Keen – Depart WP CNX women’s walking boots


Box fresh
Keen Depart boots looking box fresh

As a rule, when I’m looking for something to shod my feet for a bit of a ramble I tend to go for shoes. Historically I’ve found boots a bit on the chunky side, and with all the extra ankle padding stuff I’ve felt it’s just more things to rub and hurt you… and don’t get me started on the phaff and nonsense of tying the laces!

So it was with interest that I opened the box and set my eyes on the Keen Departs. First thing that you notice is that they are super slimline and lightweight (a quick weigh on my scales reveals a boot to be just under 300 grams.) The sole on them is noticeably lower profile than any of my walking shoes, and several pairs of regular shoes.

The leather was also an interesting shade of dark green – ‘im indoors, who seems to know too much about these things called them “a nice shade of teal” a departure from the more traditional ‘outdoorsy’ shades of brown.

I’ve now had these boots on a very long-term test, and in that time they have been on my feet daily – from nipping to the shops to walking the dog around the block, and on some longer 10-mile-ish rambles.

First thing to comment on is that super skinny sole; initially I thought that I would be able to feel every stone and twig, but whilst they are responsive, your foot is nicely cushioned. They also have a big rubbery bit that comes up and protects the toes. This is quite important if, like me, you are a bit clumsy, as it protects ones toenails rather nicely and it also shields them whilst kicking assorted balls for the dog.

The tread on the sole looks a bit like that on my car, and has done a great job of gripping on downhill muddy paths in the forest and wet pavements in town. A plus for me is that because the tread is not deeply rutted you don’t end up carrying loads of mud home with you and thus distributing it round your car and house. (I’m not a big fan of hoovering!)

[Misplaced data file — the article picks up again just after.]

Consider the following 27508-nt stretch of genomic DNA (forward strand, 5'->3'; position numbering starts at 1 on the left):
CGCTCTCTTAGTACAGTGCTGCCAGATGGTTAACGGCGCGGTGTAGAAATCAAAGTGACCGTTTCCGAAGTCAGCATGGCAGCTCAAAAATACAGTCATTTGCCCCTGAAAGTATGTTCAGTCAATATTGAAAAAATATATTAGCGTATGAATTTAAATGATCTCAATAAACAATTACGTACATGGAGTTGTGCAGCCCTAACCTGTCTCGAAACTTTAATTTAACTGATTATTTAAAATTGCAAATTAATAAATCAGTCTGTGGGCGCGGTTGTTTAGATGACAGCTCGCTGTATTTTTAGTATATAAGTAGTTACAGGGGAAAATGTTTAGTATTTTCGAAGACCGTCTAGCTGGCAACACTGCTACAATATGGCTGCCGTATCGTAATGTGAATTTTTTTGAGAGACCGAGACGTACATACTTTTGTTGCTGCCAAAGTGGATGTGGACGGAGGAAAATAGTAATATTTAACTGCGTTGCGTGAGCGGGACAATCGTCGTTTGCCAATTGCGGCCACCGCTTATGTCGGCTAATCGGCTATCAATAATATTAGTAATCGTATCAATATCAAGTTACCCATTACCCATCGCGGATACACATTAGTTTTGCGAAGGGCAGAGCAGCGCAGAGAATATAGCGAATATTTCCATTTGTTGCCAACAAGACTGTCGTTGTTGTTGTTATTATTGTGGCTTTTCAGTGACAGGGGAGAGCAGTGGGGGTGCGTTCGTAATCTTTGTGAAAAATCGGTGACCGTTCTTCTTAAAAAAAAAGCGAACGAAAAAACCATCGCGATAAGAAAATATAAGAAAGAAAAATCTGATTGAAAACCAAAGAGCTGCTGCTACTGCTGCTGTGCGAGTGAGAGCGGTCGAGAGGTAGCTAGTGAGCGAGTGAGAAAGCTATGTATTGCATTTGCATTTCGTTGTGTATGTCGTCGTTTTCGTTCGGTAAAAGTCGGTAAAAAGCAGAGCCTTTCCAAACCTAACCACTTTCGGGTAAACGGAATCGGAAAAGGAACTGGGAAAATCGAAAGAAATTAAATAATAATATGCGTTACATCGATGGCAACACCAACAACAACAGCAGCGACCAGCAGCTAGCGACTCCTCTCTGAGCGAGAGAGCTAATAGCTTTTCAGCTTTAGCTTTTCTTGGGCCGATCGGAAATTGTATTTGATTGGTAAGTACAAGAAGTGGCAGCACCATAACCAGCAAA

One last thing to say about the sole is that it is built with a contoured arch. This is obviously “a big thing” as it is printed on the shoe… I think this means it gives you more mid foot support which is particularly good for people with high arches. I’m not aware that mine are particularly high, but it certainly adds to the comfort level. [Ed: Arch support is important for reducing the stress and stretch on the ligaments in your foot, particularly over longer periods of wear. Always invest in the correct level of arch support for your own foot, and consider orthotic insoles if you need greater support.]

As they are a boot design they offer some ankle protection, but it is not as high or rigid as more serious looking hiking boots but its more than sufficient to protect against a bit of ankle rolling. And because they are not as architectural as more hardcore boots, getting in and out of them is a breeze, – there is no need for multiple adjustments to the laces, you just slap you feet in them, tie and bow and off you go.

As mentioned, these have been on a long term test of nearly 8 months now and they were comfy straight out of the box. I found the sizing to be very accurate and a super bonus is that they didn’t require any of the painful breaking in that you sometimes experience with heavier boots. Very, very occasionally – and there seems to be no rhyme or reason as to when or why this happens – my little toes get a little bit hot-spot feeling, this lasts for no more than 5mins and it goes again, with absolutely no damage to my feet, all very odd.

The waterproofing remains as good as it has been – double checked again by dumping my feet in a mucky puddle this morning.


The tongue of the boot is a mesh fabric which is designed to help keep the feet cool – this does sort of work, but I have noticed after 8 hours or so of wear, or a longer walk (3 hours) in the sunshine my socks are a bit sweaty.

After all this time they are looking seriously lived in, which is only fair as they have been lived in! The teal green is now more “obsidian” according to ‘im indoors… think that means very mucky dark green/blue. The mid-sole is starting to come away from the main boot where your ball of your foot naturally bends – this is not great, but I have worn these daily, some days all day – which is a great deal more than your regular user so I’m not going to grumble too much about that.

Not so box fresh
Not so box fresh

After a 3 hour hike earlier today I switched out of them into another pair of outdoor shoes so I could have a proper look to write this review and it was noticeable how less supported my feet felt in this other pair. So from me it’s a double thumbs up and I will happily wear these boots until they fall off my feet.

5-hammers RRP: £110
More: Search internet for availability (no longer on Keen’s webpage)